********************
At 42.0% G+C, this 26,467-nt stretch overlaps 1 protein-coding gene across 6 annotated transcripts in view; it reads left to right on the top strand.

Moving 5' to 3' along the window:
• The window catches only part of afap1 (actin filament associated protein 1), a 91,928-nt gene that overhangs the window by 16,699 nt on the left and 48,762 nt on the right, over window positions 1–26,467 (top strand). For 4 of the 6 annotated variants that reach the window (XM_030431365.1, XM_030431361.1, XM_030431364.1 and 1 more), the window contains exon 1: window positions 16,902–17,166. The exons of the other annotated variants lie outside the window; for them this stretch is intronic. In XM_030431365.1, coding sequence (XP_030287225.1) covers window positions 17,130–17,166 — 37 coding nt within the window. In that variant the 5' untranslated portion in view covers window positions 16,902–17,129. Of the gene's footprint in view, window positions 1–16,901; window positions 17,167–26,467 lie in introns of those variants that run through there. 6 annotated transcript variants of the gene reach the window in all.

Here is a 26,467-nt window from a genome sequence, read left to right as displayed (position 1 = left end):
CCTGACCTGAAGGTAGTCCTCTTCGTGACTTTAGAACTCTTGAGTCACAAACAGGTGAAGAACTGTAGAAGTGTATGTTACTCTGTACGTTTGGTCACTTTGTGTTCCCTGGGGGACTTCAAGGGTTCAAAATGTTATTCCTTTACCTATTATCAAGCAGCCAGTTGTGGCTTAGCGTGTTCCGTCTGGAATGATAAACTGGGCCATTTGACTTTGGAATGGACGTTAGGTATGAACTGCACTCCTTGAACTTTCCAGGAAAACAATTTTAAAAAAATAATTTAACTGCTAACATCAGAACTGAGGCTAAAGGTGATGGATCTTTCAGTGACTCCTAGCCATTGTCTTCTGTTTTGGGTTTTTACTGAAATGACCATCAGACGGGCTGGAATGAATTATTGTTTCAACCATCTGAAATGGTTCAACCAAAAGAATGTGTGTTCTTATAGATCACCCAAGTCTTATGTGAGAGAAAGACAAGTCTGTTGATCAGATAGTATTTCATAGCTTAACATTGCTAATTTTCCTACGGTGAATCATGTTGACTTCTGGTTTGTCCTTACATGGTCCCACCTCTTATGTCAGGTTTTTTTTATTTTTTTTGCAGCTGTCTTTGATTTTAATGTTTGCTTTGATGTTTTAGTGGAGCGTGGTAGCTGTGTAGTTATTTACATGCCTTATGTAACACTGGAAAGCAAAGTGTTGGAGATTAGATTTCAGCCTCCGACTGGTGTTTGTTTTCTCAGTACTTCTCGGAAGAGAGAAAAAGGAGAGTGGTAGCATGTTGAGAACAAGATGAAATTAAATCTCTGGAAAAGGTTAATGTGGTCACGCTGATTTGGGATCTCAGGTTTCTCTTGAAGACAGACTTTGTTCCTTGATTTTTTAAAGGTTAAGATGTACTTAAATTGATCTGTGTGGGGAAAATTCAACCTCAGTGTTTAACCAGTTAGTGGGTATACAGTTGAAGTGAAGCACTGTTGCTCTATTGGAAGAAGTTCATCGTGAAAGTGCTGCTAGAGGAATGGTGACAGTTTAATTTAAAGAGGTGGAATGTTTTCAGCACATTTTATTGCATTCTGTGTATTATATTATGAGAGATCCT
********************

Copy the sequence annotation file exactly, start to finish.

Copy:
At 42.0% G+C, this 26,467-nt stretch overlaps 1 protein-coding gene across 6 annotated transcripts in view; it reads left to right on the top strand.

Moving 5' to 3' along the window:
• The window catches only part of afap1 (actin filament associated protein 1), a 91,928-nt gene that overhangs the window by 16,699 nt on the left and 48,762 nt on the right, over window positions 1–26,467 (top strand). For 4 of the 6 annotated variants that reach the window (XM_030431365.1, XM_030431361.1, XM_030431364.1 and 1 more), the window contains exon 1: window positions 16,902–17,166. The exons of the other annotated variants lie outside the window; for them this stretch is intronic. In XM_030431365.1, coding sequence (XP_030287225.1) covers window positions 17,130–17,166 — 37 coding nt within the window. In that variant the 5' untranslated portion in view covers window positions 16,902–17,129. Of the gene's footprint in view, window positions 1–16,901; window positions 17,167–26,467 lie in introns of those variants that run through there. 6 annotated transcript variants of the gene reach the window in all.

Here is a 26,467-nt window from a genome sequence, read left to right as displayed (position 1 = left end):
CCTGACCTGAAGGTAGTCCTCTTCGTGACTTTAGAACTCTTGAGTCACAAACAGGTGAAGAACTGTAGAAGTGTATGTTACTCTGTACGTTTGGTCACTTTGTGTTCCCTGGGGGACTTCAAGGGTTCAAAATGTTATTCCTTTACCTATTATCAAGCAGCCAGTTGTGGCTTAGCGTGTTCCGTCTGGAATGATAAACTGGGCCATTTGACTTTGGAATGGACGTTAGGTATGAACTGCACTCCTTGAACTTTCCAGGAAAACAATTTTAAAAAAATAATTTAACTGCTAACATCAGAACTGAGGCTAAAGGTGATGGATCTTTCAGTGACTCCTAGCCATTGTCTTCTGTTTTGGGTTTTTACTGAAATGACCATCAGACGGGCTGGAATGAATTATTGTTTCAACCATCTGAAATGGTTCAACCAAAAGAATGTGTGTTCTTATAGATCACCCAAGTCTTATGTGAGAGAAAGACAAGTCTGTTGATCAGATAGTATTTCATAGCTTAACATTGCTAATTTTCCTACGGTGAATCATGTTGACTTCTGGTTTGTCCTTACATGGTCCCACCTCTTATGTCAGGTTTTTTTTATTTTTTTTGCAGCTGTCTTTGATTTTAATGTTTGCTTTGATGTTTTAGTGGAGCGTGGTAGCTGTGTAGTTATTTACATGCCTTATGTAACACTGGAAAGCAAAGTGTTGGAGATTAGATTTCAGCCTCCGACTGGTGTTTGTTTTCTCAGTACTTCTCGGAAGAGAGAAAAAGGAGAGTGGTAGCATGTTGAGAACAAGATGAAATTAAATCTCTGGAAAAGGTTAATGTGGTCACGCTGATTTGGGATCTCAGGTTTCTCTTGAAGACAGACTTTGTTCCTTGATTTTTTAAAGGTTAAGATGTACTTAAATTGATCTGTGTGGGGAAAATTCAACCTCAGTGTTTAACCAGTTAGTGGGTATACAGTTGAAGTGAAGCACTGTTGCTCTATTGGAAGAAGTTCATCGTGAAAGTGCTGCTAGAGGAATGGTGACAGTTTAATTTAAAGAGGTGGAATGTTTTCAGCACATTTTATTGCATTCTGTGTATTATATTATGAGAGATCCT